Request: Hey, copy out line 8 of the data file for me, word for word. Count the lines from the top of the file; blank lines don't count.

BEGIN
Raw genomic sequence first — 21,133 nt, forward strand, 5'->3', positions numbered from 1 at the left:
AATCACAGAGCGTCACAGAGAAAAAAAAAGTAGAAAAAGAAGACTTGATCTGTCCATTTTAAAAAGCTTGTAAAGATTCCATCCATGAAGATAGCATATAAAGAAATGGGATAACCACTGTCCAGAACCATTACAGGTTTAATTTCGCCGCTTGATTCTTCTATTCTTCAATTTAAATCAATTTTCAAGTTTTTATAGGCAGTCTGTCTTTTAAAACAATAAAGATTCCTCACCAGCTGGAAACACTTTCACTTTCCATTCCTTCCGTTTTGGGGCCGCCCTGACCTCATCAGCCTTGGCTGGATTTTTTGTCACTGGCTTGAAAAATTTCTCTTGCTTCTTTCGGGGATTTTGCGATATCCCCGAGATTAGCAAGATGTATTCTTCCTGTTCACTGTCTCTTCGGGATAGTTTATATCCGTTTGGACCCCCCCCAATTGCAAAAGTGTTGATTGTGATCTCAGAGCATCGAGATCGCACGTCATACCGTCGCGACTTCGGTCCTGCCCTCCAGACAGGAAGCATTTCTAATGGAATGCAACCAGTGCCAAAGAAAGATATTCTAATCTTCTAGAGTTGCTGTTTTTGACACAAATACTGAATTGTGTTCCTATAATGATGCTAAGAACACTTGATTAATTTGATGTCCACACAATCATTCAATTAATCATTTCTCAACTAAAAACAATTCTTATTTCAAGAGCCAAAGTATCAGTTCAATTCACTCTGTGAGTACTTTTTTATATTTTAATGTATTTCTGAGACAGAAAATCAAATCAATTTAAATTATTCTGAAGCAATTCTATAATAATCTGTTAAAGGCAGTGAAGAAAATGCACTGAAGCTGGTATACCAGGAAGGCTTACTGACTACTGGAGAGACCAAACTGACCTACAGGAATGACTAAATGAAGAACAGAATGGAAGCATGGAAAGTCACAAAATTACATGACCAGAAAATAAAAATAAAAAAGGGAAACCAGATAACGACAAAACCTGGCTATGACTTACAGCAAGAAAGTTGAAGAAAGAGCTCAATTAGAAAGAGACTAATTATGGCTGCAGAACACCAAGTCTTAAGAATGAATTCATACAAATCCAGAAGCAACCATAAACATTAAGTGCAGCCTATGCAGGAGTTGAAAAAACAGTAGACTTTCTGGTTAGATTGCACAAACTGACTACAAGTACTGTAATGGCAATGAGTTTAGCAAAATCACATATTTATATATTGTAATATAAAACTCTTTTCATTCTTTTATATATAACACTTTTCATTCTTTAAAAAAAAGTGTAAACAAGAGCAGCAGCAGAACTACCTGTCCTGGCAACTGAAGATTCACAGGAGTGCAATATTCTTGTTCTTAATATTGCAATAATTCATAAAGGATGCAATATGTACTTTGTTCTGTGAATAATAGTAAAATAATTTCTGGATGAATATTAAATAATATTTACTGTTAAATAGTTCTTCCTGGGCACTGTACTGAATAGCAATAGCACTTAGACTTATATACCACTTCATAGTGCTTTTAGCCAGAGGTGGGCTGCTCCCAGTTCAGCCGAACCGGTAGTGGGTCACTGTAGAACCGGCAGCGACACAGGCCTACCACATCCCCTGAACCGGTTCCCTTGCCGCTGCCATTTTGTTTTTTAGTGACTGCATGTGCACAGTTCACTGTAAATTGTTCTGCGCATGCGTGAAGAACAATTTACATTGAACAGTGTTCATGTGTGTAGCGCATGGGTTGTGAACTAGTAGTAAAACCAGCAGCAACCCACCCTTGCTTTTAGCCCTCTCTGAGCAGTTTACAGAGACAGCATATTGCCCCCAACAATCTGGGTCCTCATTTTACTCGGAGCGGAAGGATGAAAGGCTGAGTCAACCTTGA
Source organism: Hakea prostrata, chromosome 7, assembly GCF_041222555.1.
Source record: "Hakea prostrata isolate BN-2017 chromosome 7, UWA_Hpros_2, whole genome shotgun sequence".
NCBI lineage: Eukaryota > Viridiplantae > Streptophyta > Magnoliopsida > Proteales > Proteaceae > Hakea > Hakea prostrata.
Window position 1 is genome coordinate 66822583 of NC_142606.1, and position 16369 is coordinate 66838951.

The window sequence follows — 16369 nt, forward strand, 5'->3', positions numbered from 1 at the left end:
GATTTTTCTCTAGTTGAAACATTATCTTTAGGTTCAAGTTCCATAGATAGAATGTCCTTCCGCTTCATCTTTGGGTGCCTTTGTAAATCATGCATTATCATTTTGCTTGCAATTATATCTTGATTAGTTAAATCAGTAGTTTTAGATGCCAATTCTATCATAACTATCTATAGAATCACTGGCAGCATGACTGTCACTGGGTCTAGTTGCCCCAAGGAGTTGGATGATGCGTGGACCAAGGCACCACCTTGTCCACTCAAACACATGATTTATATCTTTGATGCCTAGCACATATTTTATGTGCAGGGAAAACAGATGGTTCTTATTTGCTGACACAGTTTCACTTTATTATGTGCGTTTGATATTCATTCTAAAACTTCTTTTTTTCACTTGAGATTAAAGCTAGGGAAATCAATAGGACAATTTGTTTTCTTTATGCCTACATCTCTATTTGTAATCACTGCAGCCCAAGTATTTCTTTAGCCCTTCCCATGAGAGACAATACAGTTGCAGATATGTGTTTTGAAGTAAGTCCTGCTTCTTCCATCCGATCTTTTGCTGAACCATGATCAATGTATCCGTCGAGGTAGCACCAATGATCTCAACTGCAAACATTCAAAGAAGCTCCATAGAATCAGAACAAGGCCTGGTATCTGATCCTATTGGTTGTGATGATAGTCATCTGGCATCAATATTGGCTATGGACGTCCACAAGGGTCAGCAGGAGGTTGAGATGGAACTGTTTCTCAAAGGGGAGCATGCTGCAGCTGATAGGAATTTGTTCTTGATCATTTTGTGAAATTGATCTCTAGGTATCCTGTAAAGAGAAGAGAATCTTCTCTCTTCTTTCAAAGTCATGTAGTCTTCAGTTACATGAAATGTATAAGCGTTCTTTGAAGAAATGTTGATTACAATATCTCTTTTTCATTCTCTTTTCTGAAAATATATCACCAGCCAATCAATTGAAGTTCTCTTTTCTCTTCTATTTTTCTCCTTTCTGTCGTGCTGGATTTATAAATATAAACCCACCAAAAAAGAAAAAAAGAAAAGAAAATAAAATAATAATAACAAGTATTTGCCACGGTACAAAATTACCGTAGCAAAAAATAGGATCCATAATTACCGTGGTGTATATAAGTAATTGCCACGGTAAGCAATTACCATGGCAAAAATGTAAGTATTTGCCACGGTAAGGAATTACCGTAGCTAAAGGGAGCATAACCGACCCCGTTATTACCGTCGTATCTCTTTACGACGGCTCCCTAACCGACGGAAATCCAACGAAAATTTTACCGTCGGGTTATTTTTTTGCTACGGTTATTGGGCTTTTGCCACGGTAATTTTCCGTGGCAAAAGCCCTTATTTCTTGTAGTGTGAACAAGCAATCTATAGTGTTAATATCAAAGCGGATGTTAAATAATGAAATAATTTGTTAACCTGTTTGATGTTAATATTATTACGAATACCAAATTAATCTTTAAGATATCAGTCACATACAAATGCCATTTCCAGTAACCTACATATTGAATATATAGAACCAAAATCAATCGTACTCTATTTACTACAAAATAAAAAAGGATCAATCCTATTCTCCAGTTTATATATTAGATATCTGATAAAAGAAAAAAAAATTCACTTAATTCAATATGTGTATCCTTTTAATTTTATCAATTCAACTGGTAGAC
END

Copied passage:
GATTTTTCTCTAGTTGAAACATTATCTTTAGGTTCAAGTTCCATAGATAGAATGTCCTTCCGCTTCATCTTTGGGTGCCTTTGTAAATCATGCATTATCATTTTGCTTGCAATTATATCTTGATTAGTTAAATCAGTAGTTTTAGATGCCAATTCTATCATAACTATCTATAGAATCACTGGCAGCATGACTGTCACTGGGTCTAGTTGCCCCAAGGAGTTGGATGATGCGTGGACCAAGGCACCACCTTGTCCACTCAAACACATGATTTATATCTTTGATGCCTAGCACATATTTTATGTGCAGGGAAAACAGATGGTTCTTATTTGCTGACACAGTTTCACTTTATTATGTGCGTTTGATATTCATTCTAAAACTTCTTTTTTTCACTTGAGATTAAAGCTAGGGAAATCAATAGGACAATTTGTTTTCTTTATGCCTACATCTCTATTTGTAATCACTGCAGCCCAAGTATTTCTTTAGCCCTTCCCATGAGAGACAATACAGTTGCAGATATGTGTTTTGAAGTAAGTCCTGCTTCTTCCATCCGATCTTTTGCTGAACCATGATCAATGTATCCGTCGAGGTAGCACCAATGATCTCAACTGCAAACATTCAAAGAAGCTCCATAGAATCAGAACAAGGCCTGGTATCTGATCCTATTGGTTGTGATGATAGTCATCTGGCATCAATATTGGCTATGGACGTCCACAAGGGTCAGCAGGAGGTTGAGATGGAACTGTTTCTCAAAGGGGAGCATGCTGCAGCTGATAGGAATTTGTTCTTGATCATTTTGTGAAATTGATCTCTAGGTATCCTGTAAAGAGAAGAGAATCTTCTCTCTTCTTTCAAAGTCATGTAGTCTTCAGTTACATGAAATGTATAAGCGTTCTTTGAAGAAATGTTGATTACAATATCTCTTTTTCATTCTCTTTTCTGAAAATATATCACCAGCCAATCAATTGAAGTTCTCTTTTCTCTTCTATTTTTCTCCTTTCTGTCGTGCTGGATTTATAAATATAAACCCACCAAAAAAGAAAAAAAGAAAAGAAAATAAAATAATAATAACAAGTATTTGCCACGGTACAAAATTACCGTAGCAAAAAATAGGATCCATAATTACCGTGGTGTATATAAGTAATTGCCACGGTAAGCAATTACCATGGCAAAAATGTAAGTATTTGCCACGGTAAGGAATTACCGTAGCTAAAGGGAGCATAACCGACCCCGTTATTACCGTCGTATCTCTTTACGACGGCTCCCTAACCGACGGAAATCCAACGAAAATTTTACCGTCGGGTTATTTTTTTGCTACGGTTATTGGGCTTTTGCCACGGTAATTTTCCGTGGCAAAAGCCCTTATTTCTTGTAGTGTGAACAAGCAATCTATAGTGTTAATATCAAAGCGGATGTTAAATAATGAAATAATTTGTTAACCTGTTTGATGTTAATATTATTACGAATACCAAATTAATCTTTAAGATATCAGTCACATACAAATGCCATTTCCAGTAACCTACATATTGAATATATAGAACCAAAATCAATCGTACTCTATTTACTACAAAATAAAAAAGGATCAATCCTATTCTCCAGTTTATATATTAGATATCTGATAAAAGAAAAAAAAATTCACTTAATTCAATATGTGTATCCTTTTAATTTTATCAATTCAACTGGTAGAC